These realities prompted younger Protestants to prize a different set of values. They drew on the idea that had emerged in the Second Great Awakening that Christians were called to collectively address social injustices such as slavery. Thus, they wanted to limit child labor and establish a 10-hour workday. They were members of Protestantism’s “public party,” meaning they felt society in general could be redeemed through collective social action.
While the views of the public party hadn’t caught on with the religious mainstream, Protestants in many professions, including law, theology, and journalism, felt compelled to take a new approach to their work in order to address the injustices they saw in the economy. For instance, the Danish immigrant Jacob Riis, a fervent evangelical, established himself as one of America’s first great photographers by documenting the lives of the urban poor. Together with Ida Tarbell, a journalist who also brought her Christian values to her work, he helped to create the journalistic tradition of muckraking.
Younger evangelical economists also took a stance on their work that differed from the previous generation’s. Richard T. Ely, the man who is most responsible for leading this younger Protestant cohort in the 1880s, saw the new industrial economy quite clearly. His own father had suffered a long bout of unemployment, and Ely had recently returned from Germany to live in New York City, where he’d witnessed the spread of urban poverty. Ely’s motto, drawn from his German training, was “Look and see”: Like Riis and Tarbell, he believed that people could be prodded out of holding their comfortable ideas about American society if they knew the truth.
Ely called for the older economists to stop arguing based on assumptions about how the economy worked and to join him in the hard work of understanding the institutions that enabled and encouraged poverty. As he did this, he was consciously calling on a different set of Christian values than his elders. Whereas they emphasized individual redemption and saving the souls of sinners, Ely and his peers focused on charity, concern for the poor, and social justice.
It was on these moral grounds that the American Economic Association was founded in 1885. Ely, today considered the founder of the AEA, shepherded his peers to create an organization that, he hoped, would shape the emerging discipline into a tool for making the economy fairer and more equitable. It was around this time that economics departments were starting to be formed as separate entities within America’s emerging research institutions, which meant that a lot of new jobs were up for grabs. Ely hoped that the AEA would help to define who was suitable for these positions.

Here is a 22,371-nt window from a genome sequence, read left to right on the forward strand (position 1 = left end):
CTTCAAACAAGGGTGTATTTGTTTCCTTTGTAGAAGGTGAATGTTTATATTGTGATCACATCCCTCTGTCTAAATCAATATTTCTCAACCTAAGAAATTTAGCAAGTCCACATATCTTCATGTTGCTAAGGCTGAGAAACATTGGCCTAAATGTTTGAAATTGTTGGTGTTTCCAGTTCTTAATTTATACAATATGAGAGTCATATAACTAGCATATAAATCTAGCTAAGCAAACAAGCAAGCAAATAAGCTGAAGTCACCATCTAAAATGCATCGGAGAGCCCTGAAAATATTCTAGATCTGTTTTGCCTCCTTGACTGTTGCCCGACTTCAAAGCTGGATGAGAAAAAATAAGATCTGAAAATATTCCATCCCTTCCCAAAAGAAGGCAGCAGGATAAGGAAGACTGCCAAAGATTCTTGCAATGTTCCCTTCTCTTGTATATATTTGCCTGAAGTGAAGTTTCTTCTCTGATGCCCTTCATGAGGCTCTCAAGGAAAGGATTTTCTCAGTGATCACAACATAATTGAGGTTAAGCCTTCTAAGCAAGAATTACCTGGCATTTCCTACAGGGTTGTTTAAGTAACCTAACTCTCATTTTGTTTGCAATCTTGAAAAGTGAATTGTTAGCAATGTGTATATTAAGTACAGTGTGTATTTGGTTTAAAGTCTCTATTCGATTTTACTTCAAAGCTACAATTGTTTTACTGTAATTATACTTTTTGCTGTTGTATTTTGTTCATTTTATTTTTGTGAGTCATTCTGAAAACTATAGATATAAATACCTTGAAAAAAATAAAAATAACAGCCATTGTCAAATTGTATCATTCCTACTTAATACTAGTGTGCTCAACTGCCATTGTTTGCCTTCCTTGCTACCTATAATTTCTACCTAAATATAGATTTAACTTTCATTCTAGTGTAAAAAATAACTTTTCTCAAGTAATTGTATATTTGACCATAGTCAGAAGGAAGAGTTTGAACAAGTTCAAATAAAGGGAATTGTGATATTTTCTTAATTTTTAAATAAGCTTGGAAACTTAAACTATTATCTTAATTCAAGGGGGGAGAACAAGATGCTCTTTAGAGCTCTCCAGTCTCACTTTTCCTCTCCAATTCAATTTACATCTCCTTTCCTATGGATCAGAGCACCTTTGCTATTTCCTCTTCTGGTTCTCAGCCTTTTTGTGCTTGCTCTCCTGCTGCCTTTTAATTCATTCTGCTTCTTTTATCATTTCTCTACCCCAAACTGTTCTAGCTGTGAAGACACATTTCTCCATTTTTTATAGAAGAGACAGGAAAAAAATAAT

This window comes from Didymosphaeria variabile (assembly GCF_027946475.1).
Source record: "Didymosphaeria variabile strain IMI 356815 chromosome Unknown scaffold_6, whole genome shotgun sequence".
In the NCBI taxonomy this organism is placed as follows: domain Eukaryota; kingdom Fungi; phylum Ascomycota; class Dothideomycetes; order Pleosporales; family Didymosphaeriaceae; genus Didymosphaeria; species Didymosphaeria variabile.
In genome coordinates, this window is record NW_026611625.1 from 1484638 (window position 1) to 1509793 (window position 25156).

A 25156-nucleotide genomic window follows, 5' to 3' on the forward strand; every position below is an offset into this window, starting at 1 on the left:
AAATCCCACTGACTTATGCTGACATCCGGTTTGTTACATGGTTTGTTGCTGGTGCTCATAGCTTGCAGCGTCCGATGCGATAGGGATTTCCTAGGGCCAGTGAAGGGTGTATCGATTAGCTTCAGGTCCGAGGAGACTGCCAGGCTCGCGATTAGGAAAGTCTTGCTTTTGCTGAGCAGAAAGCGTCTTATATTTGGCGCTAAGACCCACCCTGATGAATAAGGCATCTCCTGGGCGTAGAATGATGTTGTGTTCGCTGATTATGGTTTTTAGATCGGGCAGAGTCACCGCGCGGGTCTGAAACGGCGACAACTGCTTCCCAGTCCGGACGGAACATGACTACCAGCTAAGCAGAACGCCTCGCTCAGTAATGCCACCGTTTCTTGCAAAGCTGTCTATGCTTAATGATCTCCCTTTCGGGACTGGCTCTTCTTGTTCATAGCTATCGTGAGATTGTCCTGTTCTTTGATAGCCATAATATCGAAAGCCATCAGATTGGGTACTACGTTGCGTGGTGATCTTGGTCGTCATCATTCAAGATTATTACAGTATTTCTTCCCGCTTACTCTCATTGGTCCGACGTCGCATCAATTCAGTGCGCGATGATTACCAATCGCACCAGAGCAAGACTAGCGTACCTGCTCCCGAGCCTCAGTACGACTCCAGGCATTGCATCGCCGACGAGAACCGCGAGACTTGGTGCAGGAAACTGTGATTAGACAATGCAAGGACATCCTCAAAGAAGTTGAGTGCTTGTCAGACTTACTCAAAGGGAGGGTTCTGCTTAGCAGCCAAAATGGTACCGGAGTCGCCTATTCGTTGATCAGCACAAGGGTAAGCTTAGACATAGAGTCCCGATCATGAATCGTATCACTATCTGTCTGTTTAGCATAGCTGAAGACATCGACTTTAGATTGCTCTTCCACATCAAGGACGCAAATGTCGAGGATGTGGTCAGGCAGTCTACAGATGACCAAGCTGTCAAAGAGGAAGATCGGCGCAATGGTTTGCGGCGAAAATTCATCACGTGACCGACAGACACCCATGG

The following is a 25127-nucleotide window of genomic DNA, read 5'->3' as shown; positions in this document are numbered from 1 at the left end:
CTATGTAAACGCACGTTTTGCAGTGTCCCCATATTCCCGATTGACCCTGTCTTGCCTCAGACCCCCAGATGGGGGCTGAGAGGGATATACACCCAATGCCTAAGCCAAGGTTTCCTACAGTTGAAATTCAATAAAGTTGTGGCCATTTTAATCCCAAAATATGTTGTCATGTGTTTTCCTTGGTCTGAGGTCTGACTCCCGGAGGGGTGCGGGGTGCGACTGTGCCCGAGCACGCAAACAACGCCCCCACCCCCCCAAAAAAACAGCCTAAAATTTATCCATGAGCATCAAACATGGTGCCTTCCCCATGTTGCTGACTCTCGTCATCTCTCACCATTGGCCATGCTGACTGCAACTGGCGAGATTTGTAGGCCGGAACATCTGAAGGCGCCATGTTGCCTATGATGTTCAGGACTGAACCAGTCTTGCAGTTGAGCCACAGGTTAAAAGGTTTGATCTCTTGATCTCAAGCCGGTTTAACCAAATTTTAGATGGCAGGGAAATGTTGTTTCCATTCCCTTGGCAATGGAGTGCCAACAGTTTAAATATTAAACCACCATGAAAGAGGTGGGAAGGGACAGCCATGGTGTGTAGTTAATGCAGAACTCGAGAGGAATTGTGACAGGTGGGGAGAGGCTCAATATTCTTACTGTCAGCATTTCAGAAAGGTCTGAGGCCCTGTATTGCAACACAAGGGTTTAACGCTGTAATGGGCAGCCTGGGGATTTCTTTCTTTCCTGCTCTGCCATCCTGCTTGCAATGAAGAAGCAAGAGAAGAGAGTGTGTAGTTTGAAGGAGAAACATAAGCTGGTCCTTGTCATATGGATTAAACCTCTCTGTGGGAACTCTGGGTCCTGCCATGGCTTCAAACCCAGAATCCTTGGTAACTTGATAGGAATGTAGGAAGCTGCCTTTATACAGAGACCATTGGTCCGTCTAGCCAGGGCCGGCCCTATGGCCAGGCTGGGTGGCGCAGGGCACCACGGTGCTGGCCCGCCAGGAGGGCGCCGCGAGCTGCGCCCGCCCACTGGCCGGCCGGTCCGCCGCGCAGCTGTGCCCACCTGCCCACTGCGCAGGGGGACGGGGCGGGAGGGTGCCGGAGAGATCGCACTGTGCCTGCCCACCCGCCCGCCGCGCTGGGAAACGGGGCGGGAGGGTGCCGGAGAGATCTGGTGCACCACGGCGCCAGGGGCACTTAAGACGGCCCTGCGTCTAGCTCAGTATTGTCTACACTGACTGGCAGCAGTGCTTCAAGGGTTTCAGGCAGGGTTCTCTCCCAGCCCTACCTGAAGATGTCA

While Ely was passionate about seeing his vision realized, the older generation still held a lot of power, so his colleagues insisted that the older generation must be made comfortable in the organization if it was to survive. To accomplish this end, many of his allies prevailed at the first meeting in Saratoga Springs, New York, and insured that members retained the right to reject any of the organization’s four founding principles, including a declaration that the government had an important role to play in economic development.
This move was highly effective in winning over the older cohort. Perhaps too effective: Seven years after the AEA’s founding, Ely did not even attend the annual meeting, asserting that the group had become toothless. The 1890s were a tough time for him and his followers. In a hearing at the University of Wisconsin, he was charged with entertaining a labor organizer in his home and for supporting socialism. Ely was cleared, but two of his students lost their teaching jobs elsewhere for their sympathies with laborers.
One of the big reasons Ely’s faction had trouble getting traction was that in the early days of the AEA, the ideas of the older Protestant ministers still held sway with most people in the pews. Despite the fact that Ely helped organize summer seminars for Protestant ministers in the 1890s to help them understand the emerging industrial reality, and despite the fact that he preached regularly around the country and that his books were used in church reading groups, most Protestants were unmoved. The Social Gospel theologian Walter Rauschenbusch called the 1890s a “dark time” for progressive Christianity.